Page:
Adiponectin and Future Coronary Heart Disease Events Among Men With Type 2 Diabetes

  1. Matthias B. Schulze1,
  2. Iris Shai123,
  3. Eric B. Rimm124,
  4. Tricia Li1,
  5. Nader Rifai5 and
  6. Frank B. Hu124
  1. 1Department of Nutrition, Harvard School of Public Health, Boston, Massachusetts
  2. 2Department of Epidemiology, Harvard School of Public Health, Boston, Massachusetts
  3. 3S. Daniel Abraham International Center for Health and Nutrition, Department of Epidemiology, Ben-Gurion University, Beer-Sheva, Israel
  4. 4Channing Laboratory, Department of Medicine, Brigham and Women’s Hospital and Harvard Medical School, Boston, Massachusetts
  5. 5Department of Laboratory Medicine, Children’s Hospital and Harvard Medical School, Boston, Massachusetts
  1. Address correspondence to Matthias B. Schulze, DrPH, German Institute of Human Nutrition, Department of Epidemiology, Arthur-Scheunert-Allee 114–116, 14558 Nuthetal, Germany. E-mail: mschulze{at}mail.dife.de

Abstract

Adiponectin, predominantly synthesized in the adipose tissue, seems to have substantial anti-inflammatory properties and to be a major modulator of insulin resistance and dyslipidemia, mechanisms that are associated with an increased atherosclerotic risk in diabetic patients. However, it is unknown whether higher levels of adiponectin are associated with a reduced risk for coronary heart disease (CHD) among diabetic individuals. We investigated the association between plasma adiponectin levels and incidence of CHD among 745 men with confirmed type 2 diabetes in the Health Professionals Follow-up Study. Participants were aged 46–81 years and were free of diagnosed cardiovascular disease at the time of blood draw in 1993/1994. During an average of 5 years of follow-up (3,980 person-years), we identified 89 incident cases of CHD (19 myocardial infarction and 70 coronary artery bypass surgery), confirmed by medical records. Levels of adiponectin were inversely associated with BMI and directly associated with age, alcohol intake, and duration of diabetes (P < 0.05). After adjustment for age, BMI, smoking, alcohol consumption, duration of diabetes, and other lifestyle factors, adiponectin was associated with a decreased risk for CHD events. The multivariate relative risk for CHD for a doubling of adiponectin was 0.71 (95% CI 0.53–0.95). Further adjustment for HDL cholesterol attenuated this association (0.78 [0.57–1.06]). The inverse association between adiponectin and CHD was consistent across strata of aspirin use, family history of myocardial infarction, alcohol consumption, insulin use, duration of diabetes, and levels of HbA1c, triglycerides, C-reactive protein, and HDL cholesterol. Our study suggests that increased adiponectin levels are associated with a moderately decreased CHD risk in diabetic men. This association seems to be mediated in part by effects of adiponectin on HDL cholesterol levels.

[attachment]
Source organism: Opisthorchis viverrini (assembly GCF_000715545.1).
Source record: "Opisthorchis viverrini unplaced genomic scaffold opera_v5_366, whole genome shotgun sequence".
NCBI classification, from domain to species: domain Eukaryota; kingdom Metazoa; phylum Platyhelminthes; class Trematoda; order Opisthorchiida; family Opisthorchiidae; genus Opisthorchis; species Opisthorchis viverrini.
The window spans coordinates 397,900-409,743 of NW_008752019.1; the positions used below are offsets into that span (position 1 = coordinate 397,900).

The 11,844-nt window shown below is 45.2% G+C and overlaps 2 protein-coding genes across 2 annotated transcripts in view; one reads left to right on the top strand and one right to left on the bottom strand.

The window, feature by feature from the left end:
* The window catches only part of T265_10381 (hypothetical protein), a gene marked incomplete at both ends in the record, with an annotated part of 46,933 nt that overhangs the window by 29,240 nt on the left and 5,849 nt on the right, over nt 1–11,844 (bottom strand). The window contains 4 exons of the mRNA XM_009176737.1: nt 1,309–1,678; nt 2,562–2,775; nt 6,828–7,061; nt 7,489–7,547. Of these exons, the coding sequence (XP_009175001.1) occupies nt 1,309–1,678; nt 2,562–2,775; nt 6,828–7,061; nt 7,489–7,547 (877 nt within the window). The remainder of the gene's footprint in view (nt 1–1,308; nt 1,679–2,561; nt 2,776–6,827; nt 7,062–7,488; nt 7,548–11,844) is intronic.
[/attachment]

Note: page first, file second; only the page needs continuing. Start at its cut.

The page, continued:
Footnotes

  • E.B.R. has received funds from Merck Research Laboratories, specifically to examine adiponectin in relation to coronary heart disease.

    • Accepted October 10, 2004.
    • Received July 22, 2004.
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